Spring Time Maladies
It is spring time and flowers are blooming and it’s such a pleasure to go out for a walk and see the grass becoming green again and all the signs of new life. But along with all this comes some spring time maladies. If you suffer from any form of allergies you know exactly what I’m talking about. All the sneezing, watery eyes and itchy nose and throat do not make for a fun time outdoors. How can I enjoy the pleasures of spring whilst minimizing the spring time maladies?
It’s important to recognize the symptoms and learn how to deal with them. Below are a few common allergy symptoms and suggestions on how to deal with them.
1. Seasonal Allergic Rhinitis
This is one of the most common symptoms parents and children alike have to deal with. Seasonal allergic rhinitis means you have symptoms during certain seasons of the year. These people tend to be allergic to pollen from grasses, weeds and trees so depending on where you live the symptoms appear for some, during spring. Some people have perennial (year round) allergic rhinitis and those people may be allergic to dust mites that we live with year round. You usually present with clear runny nose, sneezing, itching of the nose, ears and roof of the mouth. Children and adults rub their noses, “the allergic salute” and have a nasal crease. They can make a clicking nose in their throat due to the itching throat or are constantly clearing their throats, snorting or sniffing. As an allergy sufferer, I know how inconvenient these symptoms are and unfortunately how they can irritate others as well. Allergic rhinitis does tend to run in families so hopefully parents will be understanding when their children have these symptoms. Children are brought in because of the constant runny nose and sometimes the significant congestion and difficulty breathing especially at night.
2. Tips on Management
Parents often get very frustrated and want to know what they can do to help their children. First of all you should recognize the symptoms and be ready to deal with them. If this is the first time your child is presenting with these symptoms, you should take your child to see their primary care provider to confirm this is indeed what you are dealing with. Once the diagnosis is confirmed, there are different medications can be given to help with the symptoms. There are several over the counter oral antihistamines and some prescription medications your provider may recommend. Once you are advised on what medication to use, it is important your child actually takes the medication. The mistake a lot of families make is once the child starts feeling better they discontinue the medication and the symptoms return. If your child has seasonal allergic rhinitis, it is a good idea to keep your child on the medication during the season to help control the symptoms. If your child has previously been diagnosed with allergic rhinitis, then pre-emptively start the medication as soon as the season is approaching to help prevent the symptoms. You can call in to your doctor or provider’s office to confirm it is okay to do this.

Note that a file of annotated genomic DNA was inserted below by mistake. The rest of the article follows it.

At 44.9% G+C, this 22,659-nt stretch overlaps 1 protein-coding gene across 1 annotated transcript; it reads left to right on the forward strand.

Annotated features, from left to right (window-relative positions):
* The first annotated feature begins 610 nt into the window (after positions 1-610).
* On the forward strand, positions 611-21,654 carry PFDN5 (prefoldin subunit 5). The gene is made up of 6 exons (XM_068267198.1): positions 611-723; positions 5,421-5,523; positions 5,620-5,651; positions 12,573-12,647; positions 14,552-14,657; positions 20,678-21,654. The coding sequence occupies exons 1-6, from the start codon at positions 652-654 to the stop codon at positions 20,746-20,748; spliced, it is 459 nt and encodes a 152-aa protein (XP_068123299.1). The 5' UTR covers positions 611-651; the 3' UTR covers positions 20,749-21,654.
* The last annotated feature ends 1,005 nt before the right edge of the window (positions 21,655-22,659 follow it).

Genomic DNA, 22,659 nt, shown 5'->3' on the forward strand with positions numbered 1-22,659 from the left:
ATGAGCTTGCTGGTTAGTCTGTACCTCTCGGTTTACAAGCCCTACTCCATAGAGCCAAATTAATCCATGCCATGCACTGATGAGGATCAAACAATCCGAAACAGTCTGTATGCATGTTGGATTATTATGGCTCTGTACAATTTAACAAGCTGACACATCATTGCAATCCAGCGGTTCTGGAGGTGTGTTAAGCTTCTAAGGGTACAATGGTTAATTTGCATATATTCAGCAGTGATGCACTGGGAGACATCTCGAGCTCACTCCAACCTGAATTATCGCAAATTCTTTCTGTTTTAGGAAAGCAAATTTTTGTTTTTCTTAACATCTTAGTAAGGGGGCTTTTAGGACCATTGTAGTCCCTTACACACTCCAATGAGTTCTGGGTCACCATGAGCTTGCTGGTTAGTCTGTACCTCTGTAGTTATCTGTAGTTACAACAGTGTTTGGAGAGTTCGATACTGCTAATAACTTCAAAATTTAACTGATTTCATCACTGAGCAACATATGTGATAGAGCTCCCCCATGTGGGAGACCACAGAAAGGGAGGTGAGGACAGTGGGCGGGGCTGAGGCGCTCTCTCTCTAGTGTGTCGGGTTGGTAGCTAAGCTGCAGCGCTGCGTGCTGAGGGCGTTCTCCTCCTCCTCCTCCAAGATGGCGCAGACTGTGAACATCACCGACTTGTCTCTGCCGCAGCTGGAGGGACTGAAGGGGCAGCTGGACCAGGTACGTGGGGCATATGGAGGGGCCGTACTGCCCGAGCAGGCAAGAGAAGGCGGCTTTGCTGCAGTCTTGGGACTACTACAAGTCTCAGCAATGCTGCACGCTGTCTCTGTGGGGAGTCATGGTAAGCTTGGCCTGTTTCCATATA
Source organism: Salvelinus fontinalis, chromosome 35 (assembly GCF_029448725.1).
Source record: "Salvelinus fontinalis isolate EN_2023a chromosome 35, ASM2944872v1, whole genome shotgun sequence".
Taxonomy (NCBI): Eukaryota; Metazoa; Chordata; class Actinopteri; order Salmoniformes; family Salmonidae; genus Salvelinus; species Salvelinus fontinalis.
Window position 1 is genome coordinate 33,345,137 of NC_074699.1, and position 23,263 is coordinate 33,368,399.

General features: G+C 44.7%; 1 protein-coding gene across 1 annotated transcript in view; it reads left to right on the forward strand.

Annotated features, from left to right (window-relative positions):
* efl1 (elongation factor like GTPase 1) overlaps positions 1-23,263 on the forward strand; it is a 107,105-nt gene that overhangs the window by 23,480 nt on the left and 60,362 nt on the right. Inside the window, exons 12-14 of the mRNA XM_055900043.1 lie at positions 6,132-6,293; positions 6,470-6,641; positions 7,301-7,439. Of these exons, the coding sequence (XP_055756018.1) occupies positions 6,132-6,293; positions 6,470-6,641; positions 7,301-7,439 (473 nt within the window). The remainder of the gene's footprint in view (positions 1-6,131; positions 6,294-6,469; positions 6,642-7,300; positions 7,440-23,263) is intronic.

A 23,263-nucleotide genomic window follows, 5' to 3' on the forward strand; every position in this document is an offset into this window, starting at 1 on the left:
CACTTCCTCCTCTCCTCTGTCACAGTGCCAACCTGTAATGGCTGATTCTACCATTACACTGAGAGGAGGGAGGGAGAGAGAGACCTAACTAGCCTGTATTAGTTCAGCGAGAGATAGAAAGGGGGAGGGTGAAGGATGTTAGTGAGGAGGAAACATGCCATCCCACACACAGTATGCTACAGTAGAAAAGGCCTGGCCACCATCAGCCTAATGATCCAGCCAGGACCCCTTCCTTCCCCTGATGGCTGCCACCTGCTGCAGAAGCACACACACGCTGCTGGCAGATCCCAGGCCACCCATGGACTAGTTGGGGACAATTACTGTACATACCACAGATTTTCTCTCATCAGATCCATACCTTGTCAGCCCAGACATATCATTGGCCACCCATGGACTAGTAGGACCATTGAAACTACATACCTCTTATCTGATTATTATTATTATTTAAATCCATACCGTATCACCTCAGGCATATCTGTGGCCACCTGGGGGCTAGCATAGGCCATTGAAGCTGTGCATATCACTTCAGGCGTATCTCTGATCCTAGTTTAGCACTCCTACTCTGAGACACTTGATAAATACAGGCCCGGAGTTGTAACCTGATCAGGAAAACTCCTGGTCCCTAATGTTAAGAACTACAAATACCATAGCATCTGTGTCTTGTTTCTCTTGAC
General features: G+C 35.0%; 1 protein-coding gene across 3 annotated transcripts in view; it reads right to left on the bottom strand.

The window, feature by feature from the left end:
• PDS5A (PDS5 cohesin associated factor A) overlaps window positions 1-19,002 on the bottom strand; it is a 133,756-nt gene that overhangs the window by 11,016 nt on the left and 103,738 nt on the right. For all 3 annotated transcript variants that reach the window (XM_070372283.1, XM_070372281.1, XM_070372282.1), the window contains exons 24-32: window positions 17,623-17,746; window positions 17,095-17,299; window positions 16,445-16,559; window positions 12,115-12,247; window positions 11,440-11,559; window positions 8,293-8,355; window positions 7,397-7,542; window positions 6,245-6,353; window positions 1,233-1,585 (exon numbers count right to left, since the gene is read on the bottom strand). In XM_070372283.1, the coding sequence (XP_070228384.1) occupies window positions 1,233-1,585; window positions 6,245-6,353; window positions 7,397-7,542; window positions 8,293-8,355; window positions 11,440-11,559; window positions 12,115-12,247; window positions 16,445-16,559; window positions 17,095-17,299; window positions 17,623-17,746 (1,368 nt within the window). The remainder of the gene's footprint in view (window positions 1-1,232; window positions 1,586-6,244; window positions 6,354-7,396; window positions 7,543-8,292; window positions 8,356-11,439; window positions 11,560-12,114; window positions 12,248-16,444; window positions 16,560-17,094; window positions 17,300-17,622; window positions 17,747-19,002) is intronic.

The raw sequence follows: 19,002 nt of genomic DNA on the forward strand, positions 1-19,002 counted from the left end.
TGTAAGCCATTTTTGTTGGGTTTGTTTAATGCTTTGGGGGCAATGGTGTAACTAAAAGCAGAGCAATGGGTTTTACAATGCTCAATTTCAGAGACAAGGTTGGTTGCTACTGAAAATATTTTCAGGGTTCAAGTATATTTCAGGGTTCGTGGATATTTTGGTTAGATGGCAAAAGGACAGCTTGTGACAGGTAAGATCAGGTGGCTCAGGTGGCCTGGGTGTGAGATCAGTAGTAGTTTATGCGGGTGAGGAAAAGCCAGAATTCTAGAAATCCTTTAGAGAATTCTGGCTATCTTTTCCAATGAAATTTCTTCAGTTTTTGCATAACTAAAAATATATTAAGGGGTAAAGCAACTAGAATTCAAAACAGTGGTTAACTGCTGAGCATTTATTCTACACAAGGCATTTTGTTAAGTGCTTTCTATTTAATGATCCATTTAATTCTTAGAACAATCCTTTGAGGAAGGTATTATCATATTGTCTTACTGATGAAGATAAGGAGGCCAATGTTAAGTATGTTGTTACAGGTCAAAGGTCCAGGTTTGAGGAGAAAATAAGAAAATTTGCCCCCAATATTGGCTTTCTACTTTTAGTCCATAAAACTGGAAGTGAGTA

Other management options are the nasal steroid sprays which are actually very helpful in controlling the congestion. The first thing I tell my parents is this medication is different from the steroids athletes take, since parents get very wary when they hear the word “steroids.” Some children will not use these sprays because they don’t like to squirt anything up their nose. I encourage the older children to at least give it a try since this can really relieve a lot of the symptoms. As always, you want to check with your pediatrician or nurse practitioner about how long to use the medication for and also how to use the medication. If it is not used right it will not work.
3. What can parents do at home to help their children?
There are simple measures parents can take to help manage their children’s symptoms. We always recommend keeping kids indoors when pollen counts are high so their allergies are not triggered. However, as a parent I know that is almost impossible to do, when everyone else is outside. Making sure your child takes a shower or bath at night before going to bed helps to get the pollen off the skin and hair so they don’t take it to bed with them and re-expose themselves over and over again. When indoors, you should keep your windows shut, to keep the pollen out, and use your air conditioner. Normal Saline nasal rinses are also helpful, if you can get your child to do it.
4. Allergic conjunctivitis
Some children and adults also have accompanying eye symptoms. Eyes are itchy and some have dark circles of the lower eyelids. There is tearing of the eyes and the eyes look red. The worst thing you can do is to give in to the itching and start rubbing your eyes. This leads to the itch scratch itch cycle. The more you rub, the more histamine you release and the itchier the eyes get. I know, it is hard not to rub but really try and discourage your kids from rubbing.
We live in an amazing place, Earth. Teeming with life and life to be. It is unfortunate for so many humans to be adversely affected by this joyous cYale of renewed life. If we can manage the symptoms, this newness of life can be a real pLea sure. So get outside and smell the roses, if your noses allow.